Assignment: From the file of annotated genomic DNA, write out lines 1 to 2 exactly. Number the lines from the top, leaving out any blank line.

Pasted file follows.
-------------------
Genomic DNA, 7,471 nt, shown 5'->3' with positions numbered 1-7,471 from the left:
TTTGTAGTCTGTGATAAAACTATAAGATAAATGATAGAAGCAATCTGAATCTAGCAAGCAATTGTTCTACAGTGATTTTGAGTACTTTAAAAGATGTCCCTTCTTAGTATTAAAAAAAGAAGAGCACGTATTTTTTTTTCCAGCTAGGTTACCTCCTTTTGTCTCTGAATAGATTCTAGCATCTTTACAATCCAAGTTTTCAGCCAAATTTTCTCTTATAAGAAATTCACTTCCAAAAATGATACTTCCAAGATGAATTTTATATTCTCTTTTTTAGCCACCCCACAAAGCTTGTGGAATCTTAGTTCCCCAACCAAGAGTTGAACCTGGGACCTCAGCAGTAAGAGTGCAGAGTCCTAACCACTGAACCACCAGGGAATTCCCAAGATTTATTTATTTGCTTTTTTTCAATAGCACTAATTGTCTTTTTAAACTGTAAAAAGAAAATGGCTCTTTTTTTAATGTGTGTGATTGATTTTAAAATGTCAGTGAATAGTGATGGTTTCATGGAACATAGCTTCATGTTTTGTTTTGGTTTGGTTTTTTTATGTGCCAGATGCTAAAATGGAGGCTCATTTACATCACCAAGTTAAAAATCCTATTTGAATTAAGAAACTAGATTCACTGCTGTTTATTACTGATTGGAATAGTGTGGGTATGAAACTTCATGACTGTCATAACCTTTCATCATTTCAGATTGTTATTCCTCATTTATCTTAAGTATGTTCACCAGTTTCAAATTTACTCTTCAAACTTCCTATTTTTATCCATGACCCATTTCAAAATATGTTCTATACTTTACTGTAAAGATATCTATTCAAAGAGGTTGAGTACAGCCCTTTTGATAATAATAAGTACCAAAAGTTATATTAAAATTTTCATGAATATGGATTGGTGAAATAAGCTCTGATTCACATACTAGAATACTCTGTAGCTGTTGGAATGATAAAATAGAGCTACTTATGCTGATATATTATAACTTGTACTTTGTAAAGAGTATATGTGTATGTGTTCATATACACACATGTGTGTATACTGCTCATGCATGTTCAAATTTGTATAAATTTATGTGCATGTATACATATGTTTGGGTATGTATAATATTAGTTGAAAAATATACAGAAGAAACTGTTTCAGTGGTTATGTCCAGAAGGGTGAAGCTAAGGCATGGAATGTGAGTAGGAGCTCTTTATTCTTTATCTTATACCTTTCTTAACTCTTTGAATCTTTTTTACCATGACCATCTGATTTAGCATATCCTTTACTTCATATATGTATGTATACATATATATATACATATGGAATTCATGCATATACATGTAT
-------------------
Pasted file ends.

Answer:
Genomic DNA, 7,471 nt, shown 5'->3' with positions numbered 1-7,471 from the left:
TTTGTAGTCTGTGATAAAACTATAAGATAAATGATAGAAGCAATCTGAATCTAGCAAGCAATTGTTCTACAGTGATTTTGAGTACTTTAAAAGATGTCCCTTCTTAGTATTAAAAAAAGAAGAGCACGTATTTTTTTTTCCAGCTAGGTTACCTCCTTTTGTCTCTGAATAGATTCTAGCATCTTTACAATCCAAGTTTTCAGCCAAATTTTCTCTTATAAGAAATTCACTTCCAAAAATGATACTTCCAAGATGAATTTTATATTCTCTTTTTTAGCCACCCCACAAAGCTTGTGGAATCTTAGTTCCCCAACCAAGAGTTGAACCTGGGACCTCAGCAGTAAGAGTGCAGAGTCCTAACCACTGAACCACCAGGGAATTCCCAAGATTTATTTATTTGCTTTTTTTCAATAGCACTAATTGTCTTTTTAAACTGTAAAAAGAAAATGGCTCTTTTTTTAATGTGTGTGATTGATTTTAAAATGTCAGTGAATAGTGATGGTTTCATGGAACATAGCTTCATGTTTTGTTTTGGTTTGGTTTTTTTATGTGCCAGATGCTAAAATGGAGGCTCATTTACATCACCAAGTTAAAAATCCTATTTGAATTAAGAAACTAGATTCACTGCTGTTTATTACTGATTGGAATAGTGTGGGTATGAAACTTCATGACTGTCATAACCTTTCATCATTTCAGATTGTTATTCCTCATTTATCTTAAGTATGTTCACCAGTTTCAAATTTACTCTTCAAACTTCCTATTTTTATCCATGACCCATTTCAAAATATGTTCTATACTTTACTGTAAAGATATCTATTCAAAGAGGTTGAGTACAGCCCTTTTGATAATAATAAGTACCAAAAGTTATATTAAAATTTTCATGAATATGGATTGGTGAAATAAGCTCTGATTCACATACTAGAATACTCTGTAGCTGTTGGAATGATAAAATAGAGCTACTTATGCTGATATATTATAACTTGTACTTTGTAAAGAGTATATGTGTATGTGTTCATATACACACATGTGTGTATACTGCTCATGCATGTTCAAATTTGTATAAATTTATGTGCATGTATACATATGTTTGGGTATGTATAATATTAGTTGAAAAATATACAGAAGAAACTGTTTCAGTGGTTATGTCCAGAAGGGTGAAGCTAAGGCATGGAATGTGAGTAGGAGCTCTTTATTCTTTATCTTATACCTTTCTTAACTCTTTGAATCTTTTTTACCATGACCATCTGATTTAGCATATCCTTTACTTCATATATGTATGTATACATATATATATACATATGGAATTCATGCATATACATGTAT